Option trading provides a unique way to leverage the price moves of the market. Never has this been more apparent than in the last few weeks. To clarify some of the differences with trading in actual stocks, try to remember these two crucial points. As an option trader, you make money by purchasing the “right” to buy or sell an equity, and that right in itself has value and gives you, the trader, leveraging power. You will never need to worry about finding an interested buyer; through the option contract itself, the sale is guaranteed the moment that you decide to sell, providing you have purchased an option with a level of open interest.
Most of us are accustomed to thinking of the stock market as an exchange in which you buy and own actual shares of stock, and then decide to sell for various reasons. Therefore, it sometimes requires a new mindset to fully appreciate the value of an “option”.
The option premium is the amount you pay to control the underlying equity. This option premium increases in a magnified way when compared with the underlying equity price: As the equity’s price goes up, the value of your option also increases. Then you sell your option to someone else, well before the option’s expiration date. In that way, you trade the options, but never actually buy or sell the underlying stock.
If you buy an option on a stock, you can think of the option as a “down payment” on that stock. Imagine purchasing an option on 100 shares of American Express stock to control the financial power of those 100 shares.
To make this even more clear, let’s compare a stock purchase to an option purchase.
If American Express’s (AXP) stock price is $90 per share, 100 shares of stock would cost $9,000. If next month, the stock price goes up $2 and you sell the stock, you have a profit of $200 on your 100 shares. Your profit is just over 2.2%.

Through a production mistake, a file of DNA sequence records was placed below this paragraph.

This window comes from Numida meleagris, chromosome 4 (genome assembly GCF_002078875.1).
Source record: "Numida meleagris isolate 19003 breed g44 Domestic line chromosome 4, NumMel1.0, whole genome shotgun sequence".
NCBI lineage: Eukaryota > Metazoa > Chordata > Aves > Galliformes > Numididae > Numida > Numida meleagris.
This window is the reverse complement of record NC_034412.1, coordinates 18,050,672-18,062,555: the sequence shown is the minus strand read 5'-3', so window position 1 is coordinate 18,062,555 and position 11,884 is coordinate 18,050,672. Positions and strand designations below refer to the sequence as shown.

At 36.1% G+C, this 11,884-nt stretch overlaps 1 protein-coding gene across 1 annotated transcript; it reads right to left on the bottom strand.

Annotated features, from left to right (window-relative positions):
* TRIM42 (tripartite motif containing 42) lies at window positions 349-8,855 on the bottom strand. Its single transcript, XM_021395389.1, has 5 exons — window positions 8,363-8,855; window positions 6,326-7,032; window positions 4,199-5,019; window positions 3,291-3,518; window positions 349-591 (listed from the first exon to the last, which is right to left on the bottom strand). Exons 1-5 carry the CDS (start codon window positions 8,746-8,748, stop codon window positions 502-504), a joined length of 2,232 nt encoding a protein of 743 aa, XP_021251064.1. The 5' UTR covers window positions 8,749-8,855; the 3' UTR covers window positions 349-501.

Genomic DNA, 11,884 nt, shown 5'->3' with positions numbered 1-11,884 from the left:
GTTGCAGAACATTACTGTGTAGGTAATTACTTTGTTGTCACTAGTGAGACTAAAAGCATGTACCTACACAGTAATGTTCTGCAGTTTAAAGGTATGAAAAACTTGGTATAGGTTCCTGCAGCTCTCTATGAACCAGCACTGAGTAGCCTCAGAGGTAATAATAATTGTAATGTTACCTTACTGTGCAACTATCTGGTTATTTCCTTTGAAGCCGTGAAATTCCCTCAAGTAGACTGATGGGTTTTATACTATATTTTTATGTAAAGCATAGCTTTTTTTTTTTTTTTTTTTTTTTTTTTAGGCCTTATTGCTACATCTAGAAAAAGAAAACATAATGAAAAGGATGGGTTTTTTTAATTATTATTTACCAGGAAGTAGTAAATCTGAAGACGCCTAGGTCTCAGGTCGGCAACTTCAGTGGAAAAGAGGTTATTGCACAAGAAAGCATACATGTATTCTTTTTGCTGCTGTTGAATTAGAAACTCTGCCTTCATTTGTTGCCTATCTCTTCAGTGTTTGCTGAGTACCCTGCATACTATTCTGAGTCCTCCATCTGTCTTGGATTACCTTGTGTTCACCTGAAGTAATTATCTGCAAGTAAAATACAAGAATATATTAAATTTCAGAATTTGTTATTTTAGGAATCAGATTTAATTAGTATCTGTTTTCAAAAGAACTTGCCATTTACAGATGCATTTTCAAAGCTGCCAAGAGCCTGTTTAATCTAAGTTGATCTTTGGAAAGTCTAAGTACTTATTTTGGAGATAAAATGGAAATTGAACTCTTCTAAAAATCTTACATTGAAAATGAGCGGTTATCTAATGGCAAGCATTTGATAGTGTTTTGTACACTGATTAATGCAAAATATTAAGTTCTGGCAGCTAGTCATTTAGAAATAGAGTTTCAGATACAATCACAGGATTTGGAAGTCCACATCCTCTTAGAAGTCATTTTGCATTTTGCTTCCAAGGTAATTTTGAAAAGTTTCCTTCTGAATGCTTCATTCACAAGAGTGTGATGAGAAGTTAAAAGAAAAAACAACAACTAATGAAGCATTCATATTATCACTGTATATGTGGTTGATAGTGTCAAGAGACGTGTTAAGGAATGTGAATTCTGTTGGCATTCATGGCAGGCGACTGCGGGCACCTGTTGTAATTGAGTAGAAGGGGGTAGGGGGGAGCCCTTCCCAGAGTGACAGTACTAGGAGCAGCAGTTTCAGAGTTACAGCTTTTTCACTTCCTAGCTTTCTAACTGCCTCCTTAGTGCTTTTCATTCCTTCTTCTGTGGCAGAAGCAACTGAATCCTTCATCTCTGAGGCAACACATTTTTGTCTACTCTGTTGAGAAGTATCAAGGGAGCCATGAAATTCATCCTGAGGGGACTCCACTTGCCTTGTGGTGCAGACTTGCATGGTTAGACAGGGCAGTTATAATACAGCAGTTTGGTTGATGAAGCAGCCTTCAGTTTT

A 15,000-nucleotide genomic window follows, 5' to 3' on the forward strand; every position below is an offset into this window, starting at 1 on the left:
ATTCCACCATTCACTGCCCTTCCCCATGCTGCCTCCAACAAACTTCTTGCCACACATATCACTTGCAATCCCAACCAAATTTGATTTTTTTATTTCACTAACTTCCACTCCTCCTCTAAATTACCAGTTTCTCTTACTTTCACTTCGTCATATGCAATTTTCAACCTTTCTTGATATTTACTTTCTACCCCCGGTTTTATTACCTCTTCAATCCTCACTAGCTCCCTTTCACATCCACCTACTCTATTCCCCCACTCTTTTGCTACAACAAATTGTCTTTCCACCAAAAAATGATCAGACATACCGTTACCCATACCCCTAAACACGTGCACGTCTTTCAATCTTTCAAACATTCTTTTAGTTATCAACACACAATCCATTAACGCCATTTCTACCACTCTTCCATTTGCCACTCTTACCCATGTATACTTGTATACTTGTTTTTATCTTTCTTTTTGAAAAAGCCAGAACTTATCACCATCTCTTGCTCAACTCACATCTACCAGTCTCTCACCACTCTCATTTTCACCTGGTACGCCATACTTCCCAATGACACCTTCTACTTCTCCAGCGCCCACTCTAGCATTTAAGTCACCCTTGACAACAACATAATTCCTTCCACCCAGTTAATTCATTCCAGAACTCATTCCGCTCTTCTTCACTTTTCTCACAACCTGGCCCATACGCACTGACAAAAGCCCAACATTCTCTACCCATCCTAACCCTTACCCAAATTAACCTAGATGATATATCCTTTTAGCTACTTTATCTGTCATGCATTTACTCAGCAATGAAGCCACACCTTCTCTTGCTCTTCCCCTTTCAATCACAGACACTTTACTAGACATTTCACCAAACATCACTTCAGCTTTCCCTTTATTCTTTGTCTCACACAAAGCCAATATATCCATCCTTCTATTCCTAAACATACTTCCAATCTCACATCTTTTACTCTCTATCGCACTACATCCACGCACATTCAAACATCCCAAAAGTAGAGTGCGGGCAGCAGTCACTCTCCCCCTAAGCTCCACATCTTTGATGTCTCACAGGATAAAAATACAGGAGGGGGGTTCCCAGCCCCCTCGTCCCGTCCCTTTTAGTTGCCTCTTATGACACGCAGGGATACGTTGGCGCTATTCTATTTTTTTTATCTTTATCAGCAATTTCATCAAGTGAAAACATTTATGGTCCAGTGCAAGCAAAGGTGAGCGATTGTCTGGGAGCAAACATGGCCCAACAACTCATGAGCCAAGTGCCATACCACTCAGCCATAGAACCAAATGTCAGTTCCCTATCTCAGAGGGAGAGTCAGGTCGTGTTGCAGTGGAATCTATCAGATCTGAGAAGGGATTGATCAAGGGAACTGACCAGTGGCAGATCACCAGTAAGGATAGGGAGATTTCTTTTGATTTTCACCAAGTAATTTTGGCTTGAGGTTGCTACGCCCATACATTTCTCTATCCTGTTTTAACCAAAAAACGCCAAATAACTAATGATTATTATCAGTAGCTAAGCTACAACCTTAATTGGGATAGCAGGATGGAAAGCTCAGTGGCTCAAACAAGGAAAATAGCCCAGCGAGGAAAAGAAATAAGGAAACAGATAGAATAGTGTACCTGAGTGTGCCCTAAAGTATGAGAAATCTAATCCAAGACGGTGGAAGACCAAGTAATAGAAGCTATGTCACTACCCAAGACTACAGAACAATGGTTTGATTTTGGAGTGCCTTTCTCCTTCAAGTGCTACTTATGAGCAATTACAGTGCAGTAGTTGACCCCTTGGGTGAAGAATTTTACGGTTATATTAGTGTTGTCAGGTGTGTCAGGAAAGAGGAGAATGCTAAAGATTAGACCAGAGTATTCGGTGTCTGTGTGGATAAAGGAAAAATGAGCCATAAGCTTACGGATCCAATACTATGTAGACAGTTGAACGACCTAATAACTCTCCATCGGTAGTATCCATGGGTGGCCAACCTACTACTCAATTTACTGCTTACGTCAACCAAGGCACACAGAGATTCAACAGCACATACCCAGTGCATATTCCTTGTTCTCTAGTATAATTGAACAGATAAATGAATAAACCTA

However, if you buy a Call Option on those same 100 shares of AXP stock, you will pay approximately $2.50. (This is a good estimate, but the actual option prices vary greatly). This $250 controls all 100 shares of AXP stock.
If American Express’s stock price goes up $2, your option may also go up $2. (This varies according to the underlying option).
This $2 increase or $200 profit is 80% of the initial price you paid for the option. Using the leverage of options, you’ve made 80% profit on the same underlying equity (stock) that only realized (gained) a 2.2% profit when the actual stock was sold.
- 100 shares @ $90 = $9,000
- $2 increase x 100 shares = $200
- New Value = $9,200
- Gain 2%
- 1 Option contract on 100 shares @ $2.50 per share = $250
- $2 increase in option price x 100 shares = $200
- New Value = $450
- Gain 80%
I don’t know about you, but I will take an 80% gain over 2.2% with a smaller capital outlay every day. It is evident that options provide traders with two benefits. You can begin trading with a small amount of money. You can turn a high percentage of profit. Sounds great, right?
As you begin to practice trading, your confidence increases, and you can earn even greater profits. With careful, precise trading, a $200 profit can become $400, $400 can become $800 and, before long, a trading account will increase, showing exponential or “compounded” profit.